Dalton Myers | The role of sports in nation-building
November is celebrated as Youth Month in Jamaica. The period is being used to focus on this country’s youth. This year’s theme, ‘Jamaican Youth are LIT – They Lead, Inspire and Transform our Nation’, focuses on youth as a crucial part of developing our country and securing our future. It is therefore a good time to reflect on youth in sport, the role of sport in creating leaders and developing our nation, and how this fits into this year’s theme.
Article 1.3 of the landmark 1978 UNESCO International Charter of Physical Education and Sports declares in part that there should be special opportunities created for the “pre-school aged, for the aged and for the handicapped to develop their personalities to the full through physical education and sport programmes suited to their requirements”. This, among other international declarations, has forced us to think carefully about the role of sport in developing our youth and how this translates into building our nation.
HOLISTIC APPROACH TO SPORTS
Sport plays a vital role in our country in general, and not just for entertainment value and earning. It also creates a medium through which youth can develop leadership skills. For this 2019 Youth Month, let’s look at youth in sport in a holistic way. We tend to focus a lot on those who excel on the field of play but not much on how sport can create the next generation of leaders in our society. By focusing on enhancing our youth leadership through sports and physical education, we can start to address some of the leadership deficiencies in sport management in our country.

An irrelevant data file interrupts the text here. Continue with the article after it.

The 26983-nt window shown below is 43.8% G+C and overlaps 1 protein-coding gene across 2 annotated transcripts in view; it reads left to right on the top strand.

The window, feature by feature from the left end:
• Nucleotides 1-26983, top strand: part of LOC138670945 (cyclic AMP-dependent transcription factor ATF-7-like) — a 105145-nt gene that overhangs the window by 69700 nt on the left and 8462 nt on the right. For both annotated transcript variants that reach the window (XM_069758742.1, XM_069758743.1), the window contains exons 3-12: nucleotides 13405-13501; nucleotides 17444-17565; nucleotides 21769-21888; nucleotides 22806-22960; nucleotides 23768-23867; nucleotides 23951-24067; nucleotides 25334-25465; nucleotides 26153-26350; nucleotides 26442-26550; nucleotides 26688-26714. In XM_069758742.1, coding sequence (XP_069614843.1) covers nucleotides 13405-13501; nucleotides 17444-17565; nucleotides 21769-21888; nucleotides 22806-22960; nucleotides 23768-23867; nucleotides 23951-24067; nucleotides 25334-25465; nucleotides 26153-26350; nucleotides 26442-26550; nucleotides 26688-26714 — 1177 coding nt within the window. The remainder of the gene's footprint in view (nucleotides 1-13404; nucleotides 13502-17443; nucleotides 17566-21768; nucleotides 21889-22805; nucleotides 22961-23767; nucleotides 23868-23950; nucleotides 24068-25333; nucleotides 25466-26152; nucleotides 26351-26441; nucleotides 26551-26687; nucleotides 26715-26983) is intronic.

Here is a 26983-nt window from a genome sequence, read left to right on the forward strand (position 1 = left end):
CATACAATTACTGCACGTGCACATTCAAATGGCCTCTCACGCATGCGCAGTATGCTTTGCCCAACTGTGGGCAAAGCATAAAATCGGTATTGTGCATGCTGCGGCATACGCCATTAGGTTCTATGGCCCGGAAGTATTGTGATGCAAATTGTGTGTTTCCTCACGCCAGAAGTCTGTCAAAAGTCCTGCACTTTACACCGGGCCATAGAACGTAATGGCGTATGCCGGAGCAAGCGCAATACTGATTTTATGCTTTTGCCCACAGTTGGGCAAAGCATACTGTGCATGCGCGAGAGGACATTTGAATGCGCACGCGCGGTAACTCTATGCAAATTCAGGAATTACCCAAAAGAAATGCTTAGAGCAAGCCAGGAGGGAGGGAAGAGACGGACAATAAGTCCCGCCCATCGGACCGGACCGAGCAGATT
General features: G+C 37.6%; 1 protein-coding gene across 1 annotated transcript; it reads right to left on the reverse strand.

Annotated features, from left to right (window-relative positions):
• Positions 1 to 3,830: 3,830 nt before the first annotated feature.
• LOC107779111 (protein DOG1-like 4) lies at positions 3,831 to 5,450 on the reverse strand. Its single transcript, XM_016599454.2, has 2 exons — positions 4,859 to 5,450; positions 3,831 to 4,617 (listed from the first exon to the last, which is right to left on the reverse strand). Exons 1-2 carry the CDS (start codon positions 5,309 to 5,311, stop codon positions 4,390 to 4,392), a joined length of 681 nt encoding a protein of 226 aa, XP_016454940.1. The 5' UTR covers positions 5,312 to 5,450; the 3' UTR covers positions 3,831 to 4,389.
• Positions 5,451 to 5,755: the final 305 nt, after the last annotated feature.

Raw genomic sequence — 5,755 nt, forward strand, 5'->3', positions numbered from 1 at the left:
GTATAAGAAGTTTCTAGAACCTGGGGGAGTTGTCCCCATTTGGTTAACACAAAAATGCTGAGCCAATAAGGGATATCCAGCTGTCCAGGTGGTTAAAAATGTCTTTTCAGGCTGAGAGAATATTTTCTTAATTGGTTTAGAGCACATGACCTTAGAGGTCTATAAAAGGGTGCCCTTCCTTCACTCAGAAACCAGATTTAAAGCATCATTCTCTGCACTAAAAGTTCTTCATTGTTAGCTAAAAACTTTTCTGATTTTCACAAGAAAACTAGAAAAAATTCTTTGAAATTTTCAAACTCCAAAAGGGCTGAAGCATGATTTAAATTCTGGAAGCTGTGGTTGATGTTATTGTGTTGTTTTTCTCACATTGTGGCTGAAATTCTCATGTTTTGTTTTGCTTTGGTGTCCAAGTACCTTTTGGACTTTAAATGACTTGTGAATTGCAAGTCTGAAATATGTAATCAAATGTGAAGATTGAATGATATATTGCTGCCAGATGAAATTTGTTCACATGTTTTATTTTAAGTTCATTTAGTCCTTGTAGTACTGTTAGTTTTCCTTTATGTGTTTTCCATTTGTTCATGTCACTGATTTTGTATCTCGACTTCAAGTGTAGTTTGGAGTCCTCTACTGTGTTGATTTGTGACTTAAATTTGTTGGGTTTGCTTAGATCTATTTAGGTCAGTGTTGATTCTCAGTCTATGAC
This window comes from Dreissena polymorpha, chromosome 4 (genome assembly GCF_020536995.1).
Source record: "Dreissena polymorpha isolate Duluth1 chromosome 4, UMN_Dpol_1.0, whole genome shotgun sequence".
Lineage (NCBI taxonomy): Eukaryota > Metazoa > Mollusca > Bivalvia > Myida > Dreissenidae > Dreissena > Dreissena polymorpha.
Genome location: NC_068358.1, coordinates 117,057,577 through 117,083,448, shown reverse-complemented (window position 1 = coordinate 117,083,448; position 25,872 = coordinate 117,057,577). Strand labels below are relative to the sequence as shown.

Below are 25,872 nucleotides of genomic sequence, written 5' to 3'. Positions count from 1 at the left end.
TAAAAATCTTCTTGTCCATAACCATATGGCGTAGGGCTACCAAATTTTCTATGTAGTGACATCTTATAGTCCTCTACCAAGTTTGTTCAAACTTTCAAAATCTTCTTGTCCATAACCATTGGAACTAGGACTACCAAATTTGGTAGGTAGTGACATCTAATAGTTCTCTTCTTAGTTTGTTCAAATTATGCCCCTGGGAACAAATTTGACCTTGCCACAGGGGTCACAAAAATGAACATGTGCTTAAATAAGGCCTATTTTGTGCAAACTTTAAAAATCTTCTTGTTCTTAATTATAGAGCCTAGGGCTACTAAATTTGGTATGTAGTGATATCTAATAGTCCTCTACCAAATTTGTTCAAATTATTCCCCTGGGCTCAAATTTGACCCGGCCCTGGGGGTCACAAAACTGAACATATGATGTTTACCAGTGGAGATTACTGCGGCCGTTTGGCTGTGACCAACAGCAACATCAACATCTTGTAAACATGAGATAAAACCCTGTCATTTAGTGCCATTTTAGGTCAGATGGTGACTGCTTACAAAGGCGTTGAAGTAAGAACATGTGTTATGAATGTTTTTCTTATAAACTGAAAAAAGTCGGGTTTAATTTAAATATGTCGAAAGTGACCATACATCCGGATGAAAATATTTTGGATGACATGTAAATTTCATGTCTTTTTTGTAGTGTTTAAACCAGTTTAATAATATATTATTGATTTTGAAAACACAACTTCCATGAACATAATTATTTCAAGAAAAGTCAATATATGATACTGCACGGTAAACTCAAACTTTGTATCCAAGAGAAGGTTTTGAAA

We do know that having youngsters actively engaging in sport can help them in terms of self-esteem, team building, health and wellness, leadership, etc. Sport helps with several life skills, such as self-respect and an appreciation for social responsibility. Despite some of the negatives associated with sport, it helps athletes to be innovative, honest, and creative in their decision-making processes. They are forced to learn new skills, think quickly, and communicate efficiently. From those positive attributes, we can realise that youth sport can have an important role to play in developing our nation.
Sport, along with other aspects of the creative industry, showcases Brand Jamaica. Our athletes’ success gives us a sense of pride and joy but also helps to inspire others to go after their goals and reach for the ‘gold’. Youth involvement in sports does not only inspire other young sporting participants but can inspire other youth in general and help them focus on building their future.
By leading and inspiring youth in sports, we are helping to transform our nation. Youth are the future, and while clichéd, it is true. Our youth in sport can be part of building that future through their work on and off the field of play. Help them deal with success and failure, as well as responsibility. I must hasten to point out that merely participating in sports doesn’t automatically guarantee life-skills development. This is evident in the many youth who struggle to transfer the sport-related knowledge they acquire to life in general.
As we focus on our youth this month and I push for a case of observing the role of sport, I want us to also consider those unattached youth who continue to struggle to make that positive impact using sport and physical education because of a lack of resources and opportunities, or athletes with physical and intellectual disabilities.
It is a time to reflect on sport and the issues related to girls and women who struggle to have equal opportunities to develop and/or showcase their skills or are not able to earn through sports.
So this November, as we observe Youth Month, let us also focus on sport as a development tool for youth. Let’s teach our youth in sport that they, too, have a crucial role in the overall development of the nation. Their voice is critical in formulating policies. They are, indeed, the future of Jamaica.
Dalton Myers is a sports consultant and host of ‘The Drive Phase Podcast’. Email feedback to firstname.lastname@example.org or tweet @daltonsmyers.